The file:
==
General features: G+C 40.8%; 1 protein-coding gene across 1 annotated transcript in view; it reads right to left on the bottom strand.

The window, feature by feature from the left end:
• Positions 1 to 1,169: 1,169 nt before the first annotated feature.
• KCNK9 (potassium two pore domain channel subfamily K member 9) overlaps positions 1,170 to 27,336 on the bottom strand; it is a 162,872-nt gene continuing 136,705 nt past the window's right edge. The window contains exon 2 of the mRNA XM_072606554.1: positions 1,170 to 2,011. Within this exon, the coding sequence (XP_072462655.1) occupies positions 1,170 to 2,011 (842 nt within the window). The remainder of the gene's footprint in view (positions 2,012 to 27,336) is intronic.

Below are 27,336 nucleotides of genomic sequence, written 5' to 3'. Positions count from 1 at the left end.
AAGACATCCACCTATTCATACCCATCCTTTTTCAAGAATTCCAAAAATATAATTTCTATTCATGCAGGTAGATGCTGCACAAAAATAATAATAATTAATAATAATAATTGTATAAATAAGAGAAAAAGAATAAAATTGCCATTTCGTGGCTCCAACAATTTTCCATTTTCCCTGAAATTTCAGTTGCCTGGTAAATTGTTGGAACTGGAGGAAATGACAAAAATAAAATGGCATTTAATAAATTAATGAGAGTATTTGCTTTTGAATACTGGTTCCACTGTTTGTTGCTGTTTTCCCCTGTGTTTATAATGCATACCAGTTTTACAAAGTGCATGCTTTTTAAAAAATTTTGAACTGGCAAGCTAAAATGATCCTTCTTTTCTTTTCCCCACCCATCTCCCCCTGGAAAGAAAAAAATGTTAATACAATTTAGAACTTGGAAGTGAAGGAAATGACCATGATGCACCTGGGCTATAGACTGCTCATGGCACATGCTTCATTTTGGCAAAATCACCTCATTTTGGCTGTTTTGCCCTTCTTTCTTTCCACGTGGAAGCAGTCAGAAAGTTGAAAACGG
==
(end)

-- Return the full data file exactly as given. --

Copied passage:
General features: G+C 40.8%; 1 protein-coding gene across 1 annotated transcript in view; it reads right to left on the bottom strand.

The window, feature by feature from the left end:
• Positions 1 to 1,169: 1,169 nt before the first annotated feature.
• KCNK9 (potassium two pore domain channel subfamily K member 9) overlaps positions 1,170 to 27,336 on the bottom strand; it is a 162,872-nt gene continuing 136,705 nt past the window's right edge. The window contains exon 2 of the mRNA XM_072606554.1: positions 1,170 to 2,011. Within this exon, the coding sequence (XP_072462655.1) occupies positions 1,170 to 2,011 (842 nt within the window). The remainder of the gene's footprint in view (positions 2,012 to 27,336) is intronic.

Below are 27,336 nucleotides of genomic sequence, written 5' to 3'. Positions count from 1 at the left end.
AAGACATCCACCTATTCATACCCATCCTTTTTCAAGAATTCCAAAAATATAATTTCTATTCATGCAGGTAGATGCTGCACAAAAATAATAATAATTAATAATAATAATTGTATAAATAAGAGAAAAAGAATAAAATTGCCATTTCGTGGCTCCAACAATTTTCCATTTTCCCTGAAATTTCAGTTGCCTGGTAAATTGTTGGAACTGGAGGAAATGACAAAAATAAAATGGCATTTAATAAATTAATGAGAGTATTTGCTTTTGAATACTGGTTCCACTGTTTGTTGCTGTTTTCCCCTGTGTTTATAATGCATACCAGTTTTACAAAGTGCATGCTTTTTAAAAAATTTTGAACTGGCAAGCTAAAATGATCCTTCTTTTCTTTTCCCCACCCATCTCCCCCTGGAAAGAAAAAAATGTTAATACAATTTAGAACTTGGAAGTGAAGGAAATGACCATGATGCACCTGGGCTATAGACTGCTCATGGCACATGCTTCATTTTGGCAAAATCACCTCATTTTGGCTGTTTTGCCCTTCTTTCTTTCCACGTGGAAGCAGTCAGAAAGTTGAAAACGG